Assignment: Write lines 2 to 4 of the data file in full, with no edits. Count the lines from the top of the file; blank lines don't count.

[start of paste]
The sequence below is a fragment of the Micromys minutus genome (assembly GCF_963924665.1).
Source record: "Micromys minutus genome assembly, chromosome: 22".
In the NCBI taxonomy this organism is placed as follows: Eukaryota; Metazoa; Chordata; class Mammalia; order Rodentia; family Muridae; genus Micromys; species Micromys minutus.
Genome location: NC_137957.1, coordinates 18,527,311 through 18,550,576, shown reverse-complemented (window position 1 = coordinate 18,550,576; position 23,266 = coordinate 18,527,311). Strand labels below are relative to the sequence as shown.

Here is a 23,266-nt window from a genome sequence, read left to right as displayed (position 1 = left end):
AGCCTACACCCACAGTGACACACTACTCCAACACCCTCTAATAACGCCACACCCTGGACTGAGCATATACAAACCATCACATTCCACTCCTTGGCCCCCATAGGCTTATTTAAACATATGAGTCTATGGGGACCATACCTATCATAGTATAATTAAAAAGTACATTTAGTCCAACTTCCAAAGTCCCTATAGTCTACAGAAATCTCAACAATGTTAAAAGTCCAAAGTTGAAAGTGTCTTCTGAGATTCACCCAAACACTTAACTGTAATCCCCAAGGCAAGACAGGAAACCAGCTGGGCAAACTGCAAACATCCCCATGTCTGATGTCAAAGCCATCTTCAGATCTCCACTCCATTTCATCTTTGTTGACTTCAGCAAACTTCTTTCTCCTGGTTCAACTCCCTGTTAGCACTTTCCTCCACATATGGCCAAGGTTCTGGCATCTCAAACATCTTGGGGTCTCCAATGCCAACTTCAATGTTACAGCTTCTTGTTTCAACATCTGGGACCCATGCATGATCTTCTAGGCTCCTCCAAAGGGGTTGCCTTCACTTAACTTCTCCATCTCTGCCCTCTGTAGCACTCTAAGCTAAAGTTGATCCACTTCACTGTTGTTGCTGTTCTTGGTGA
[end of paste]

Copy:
Source record: "Micromys minutus genome assembly, chromosome: 22".
In the NCBI taxonomy this organism is placed as follows: Eukaryota; Metazoa; Chordata; class Mammalia; order Rodentia; family Muridae; genus Micromys; species Micromys minutus.
Genome location: NC_137957.1, coordinates 18,527,311 through 18,550,576, shown reverse-complemented (window position 1 = coordinate 18,550,576; position 23,266 = coordinate 18,527,311). Strand labels below are relative to the sequence as shown.